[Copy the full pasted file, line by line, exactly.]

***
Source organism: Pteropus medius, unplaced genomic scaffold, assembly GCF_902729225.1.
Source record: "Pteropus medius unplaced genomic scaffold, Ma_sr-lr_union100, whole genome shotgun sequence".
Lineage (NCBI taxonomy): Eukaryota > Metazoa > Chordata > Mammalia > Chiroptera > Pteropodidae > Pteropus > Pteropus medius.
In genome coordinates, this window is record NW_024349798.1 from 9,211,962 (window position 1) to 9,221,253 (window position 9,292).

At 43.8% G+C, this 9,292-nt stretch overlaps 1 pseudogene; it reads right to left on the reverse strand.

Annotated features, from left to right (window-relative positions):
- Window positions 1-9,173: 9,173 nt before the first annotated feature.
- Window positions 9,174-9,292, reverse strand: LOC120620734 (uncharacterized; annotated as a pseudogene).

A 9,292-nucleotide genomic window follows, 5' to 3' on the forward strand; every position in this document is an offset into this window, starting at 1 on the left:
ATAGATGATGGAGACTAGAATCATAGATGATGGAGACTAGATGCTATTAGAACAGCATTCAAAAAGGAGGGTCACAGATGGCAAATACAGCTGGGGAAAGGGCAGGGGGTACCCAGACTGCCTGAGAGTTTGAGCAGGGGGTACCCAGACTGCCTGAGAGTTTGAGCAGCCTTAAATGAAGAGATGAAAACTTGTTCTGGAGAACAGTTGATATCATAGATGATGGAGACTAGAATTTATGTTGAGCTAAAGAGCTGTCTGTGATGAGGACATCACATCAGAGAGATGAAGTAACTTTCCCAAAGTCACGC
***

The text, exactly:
Source organism: Pteropus medius, unplaced genomic scaffold, assembly GCF_902729225.1.
Source record: "Pteropus medius unplaced genomic scaffold, Ma_sr-lr_union100, whole genome shotgun sequence".
Lineage (NCBI taxonomy): Eukaryota > Metazoa > Chordata > Mammalia > Chiroptera > Pteropodidae > Pteropus > Pteropus medius.
In genome coordinates, this window is record NW_024349798.1 from 9,211,962 (window position 1) to 9,221,253 (window position 9,292).

At 43.8% G+C, this 9,292-nt stretch overlaps 1 pseudogene; it reads right to left on the reverse strand.

Annotated features, from left to right (window-relative positions):
- Window positions 1-9,173: 9,173 nt before the first annotated feature.
- Window positions 9,174-9,292, reverse strand: LOC120620734 (uncharacterized; annotated as a pseudogene).

A 9,292-nucleotide genomic window follows, 5' to 3' on the forward strand; every position in this document is an offset into this window, starting at 1 on the left:
ATAGATGATGGAGACTAGAATCATAGATGATGGAGACTAGATGCTATTAGAACAGCATTCAAAAAGGAGGGTCACAGATGGCAAATACAGCTGGGGAAAGGGCAGGGGGTACCCAGACTGCCTGAGAGTTTGAGCAGGGGGTACCCAGACTGCCTGAGAGTTTGAGCAGCCTTAAATGAAGAGATGAAAACTTGTTCTGGAGAACAGTTGATATCATAGATGATGGAGACTAGAATTTATGTTGAGCTAAAGAGCTGTCTGTGATGAGGACATCACATCAGAGAGATGAAGTAACTTTCCCAAAGTCACGC